A crude attempt at romance from Adler (The Ties That Bind, 1994, etc.), this time about a Catholic divorcée on the skids who ensnares and then falls in love with a rich Jewish widower.
Thirty-eight-year-old Grace can barely support herself and troubled sixteen-year-old daughter Jackie working at the makeup counter of the Saks Fifth Avenue in Palm Beach, Florida. When Grace gets fired, the executive doing the firing coolly suggests she look for a rich, aging husband instead of a new job—a Jewish widower, the ex-boss suggests, because Jewish men make good husbands. At first Grace is outraged, but she needs money and finds herself attending Jewish funerals. She sets her sights on Sam, a business magnate whose wife has died of cancer. In his early 60s, Sam is fit, good-looking, and well-heeled. Grace insinuates herself into his life by pretending to have done charity work with his wife, and he accepts her offer to give away the dead woman’s extensive wardrobe. Soon she is at the house daily, sorting designer labels, sipping champagne with Sam, and having the best sex of her life. While charming him with her apparent honesty, Grace is increasingly guilt-stricken about the web of lies she's spun about her past. She doesn’t know that Sam is also hiding a guilty secret: his beloved wife’s frigidity sent him to prostitutes. Then Grace discovers that his wife secretly had a lover. As Grace falls in love with her Jewish “mark,” she tries to give moral guidance to Jackie, now under the spell of a vicious, anti-Semitic skinhead. Can Sam, a kind and caring person as well as a fabulous lover, save not only Grace but her daughter from evil? Will he still love Grace even after all secrets are exposed?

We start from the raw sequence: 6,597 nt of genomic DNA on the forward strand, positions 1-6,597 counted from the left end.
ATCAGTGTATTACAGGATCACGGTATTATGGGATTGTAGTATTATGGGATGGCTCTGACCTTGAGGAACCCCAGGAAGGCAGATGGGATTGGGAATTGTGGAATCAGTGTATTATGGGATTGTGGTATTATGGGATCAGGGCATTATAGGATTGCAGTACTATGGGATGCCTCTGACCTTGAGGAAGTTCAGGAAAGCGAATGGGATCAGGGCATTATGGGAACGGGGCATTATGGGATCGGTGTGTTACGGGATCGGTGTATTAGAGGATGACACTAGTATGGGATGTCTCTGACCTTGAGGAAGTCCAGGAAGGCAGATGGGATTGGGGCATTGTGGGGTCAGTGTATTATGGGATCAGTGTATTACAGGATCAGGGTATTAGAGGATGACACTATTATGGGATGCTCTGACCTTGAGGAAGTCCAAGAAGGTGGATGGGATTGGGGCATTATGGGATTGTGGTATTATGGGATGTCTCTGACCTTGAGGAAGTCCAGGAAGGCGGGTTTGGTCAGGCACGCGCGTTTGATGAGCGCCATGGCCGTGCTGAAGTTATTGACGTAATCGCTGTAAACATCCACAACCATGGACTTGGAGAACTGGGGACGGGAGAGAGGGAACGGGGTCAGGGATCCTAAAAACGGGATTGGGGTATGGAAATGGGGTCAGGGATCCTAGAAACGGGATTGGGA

Glib trash, and a rather sad middle-aged male fantasy of a younger woman’s desire for an older man.